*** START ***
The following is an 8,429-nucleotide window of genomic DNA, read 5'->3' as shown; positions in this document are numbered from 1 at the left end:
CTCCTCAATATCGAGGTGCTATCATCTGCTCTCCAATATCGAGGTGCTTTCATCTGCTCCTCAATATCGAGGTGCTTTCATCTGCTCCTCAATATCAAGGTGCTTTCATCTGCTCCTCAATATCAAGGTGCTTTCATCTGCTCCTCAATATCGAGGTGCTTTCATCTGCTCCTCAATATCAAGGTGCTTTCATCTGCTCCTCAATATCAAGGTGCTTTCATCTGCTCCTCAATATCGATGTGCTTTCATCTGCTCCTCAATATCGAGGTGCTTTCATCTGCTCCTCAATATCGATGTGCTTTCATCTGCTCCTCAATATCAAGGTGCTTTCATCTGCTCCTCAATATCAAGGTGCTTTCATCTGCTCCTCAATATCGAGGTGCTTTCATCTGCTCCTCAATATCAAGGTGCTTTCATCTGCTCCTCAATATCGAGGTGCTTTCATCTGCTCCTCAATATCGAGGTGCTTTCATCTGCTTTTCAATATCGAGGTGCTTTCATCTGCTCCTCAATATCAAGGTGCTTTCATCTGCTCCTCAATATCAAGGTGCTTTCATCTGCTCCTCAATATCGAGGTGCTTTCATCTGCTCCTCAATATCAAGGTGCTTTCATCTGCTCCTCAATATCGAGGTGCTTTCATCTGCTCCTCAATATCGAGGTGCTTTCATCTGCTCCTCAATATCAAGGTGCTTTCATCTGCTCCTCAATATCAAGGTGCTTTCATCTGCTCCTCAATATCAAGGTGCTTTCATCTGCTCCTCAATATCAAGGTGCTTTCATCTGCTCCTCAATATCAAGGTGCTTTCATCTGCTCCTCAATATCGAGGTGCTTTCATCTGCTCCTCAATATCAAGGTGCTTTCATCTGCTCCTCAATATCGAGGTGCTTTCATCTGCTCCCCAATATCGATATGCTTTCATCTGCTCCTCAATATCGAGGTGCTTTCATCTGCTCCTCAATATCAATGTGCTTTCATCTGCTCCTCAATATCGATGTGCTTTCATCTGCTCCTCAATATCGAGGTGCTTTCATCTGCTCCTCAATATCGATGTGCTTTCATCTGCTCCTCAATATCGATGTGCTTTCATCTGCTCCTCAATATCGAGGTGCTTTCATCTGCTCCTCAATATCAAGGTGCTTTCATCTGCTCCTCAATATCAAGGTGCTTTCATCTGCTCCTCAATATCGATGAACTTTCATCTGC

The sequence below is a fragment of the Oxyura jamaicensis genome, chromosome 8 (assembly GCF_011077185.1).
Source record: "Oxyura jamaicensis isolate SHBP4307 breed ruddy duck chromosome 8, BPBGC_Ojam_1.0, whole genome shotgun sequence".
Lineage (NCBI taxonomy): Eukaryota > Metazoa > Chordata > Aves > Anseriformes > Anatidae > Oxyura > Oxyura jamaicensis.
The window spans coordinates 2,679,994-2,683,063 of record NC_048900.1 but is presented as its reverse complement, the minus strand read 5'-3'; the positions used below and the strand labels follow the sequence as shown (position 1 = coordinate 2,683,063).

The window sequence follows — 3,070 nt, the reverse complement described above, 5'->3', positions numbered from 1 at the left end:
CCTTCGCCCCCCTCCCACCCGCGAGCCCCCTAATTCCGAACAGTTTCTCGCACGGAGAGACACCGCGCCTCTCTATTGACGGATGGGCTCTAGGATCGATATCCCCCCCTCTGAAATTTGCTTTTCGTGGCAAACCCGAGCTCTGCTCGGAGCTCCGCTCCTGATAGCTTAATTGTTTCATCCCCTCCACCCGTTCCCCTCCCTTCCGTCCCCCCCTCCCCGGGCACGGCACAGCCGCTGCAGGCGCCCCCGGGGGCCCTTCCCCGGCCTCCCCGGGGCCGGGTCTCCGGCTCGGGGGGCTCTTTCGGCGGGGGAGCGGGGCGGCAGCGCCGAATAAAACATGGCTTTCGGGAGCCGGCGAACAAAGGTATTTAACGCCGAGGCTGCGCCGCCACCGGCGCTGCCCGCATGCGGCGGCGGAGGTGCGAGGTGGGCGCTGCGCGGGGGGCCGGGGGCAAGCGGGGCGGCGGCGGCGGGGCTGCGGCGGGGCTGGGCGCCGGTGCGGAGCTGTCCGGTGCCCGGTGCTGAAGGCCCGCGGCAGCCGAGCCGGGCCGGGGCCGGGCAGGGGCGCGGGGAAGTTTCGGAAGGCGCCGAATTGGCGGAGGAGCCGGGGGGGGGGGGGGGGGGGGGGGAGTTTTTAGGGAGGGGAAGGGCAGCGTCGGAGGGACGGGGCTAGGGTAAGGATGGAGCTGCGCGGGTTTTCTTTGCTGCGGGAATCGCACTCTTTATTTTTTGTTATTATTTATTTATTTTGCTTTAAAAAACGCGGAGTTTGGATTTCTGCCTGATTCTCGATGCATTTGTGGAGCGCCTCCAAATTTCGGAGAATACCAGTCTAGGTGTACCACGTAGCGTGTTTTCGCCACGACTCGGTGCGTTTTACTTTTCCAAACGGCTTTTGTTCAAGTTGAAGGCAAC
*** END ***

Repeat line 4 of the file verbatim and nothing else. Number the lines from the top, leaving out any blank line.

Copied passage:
Source record: "Oxyura jamaicensis isolate SHBP4307 breed ruddy duck chromosome 8, BPBGC_Ojam_1.0, whole genome shotgun sequence".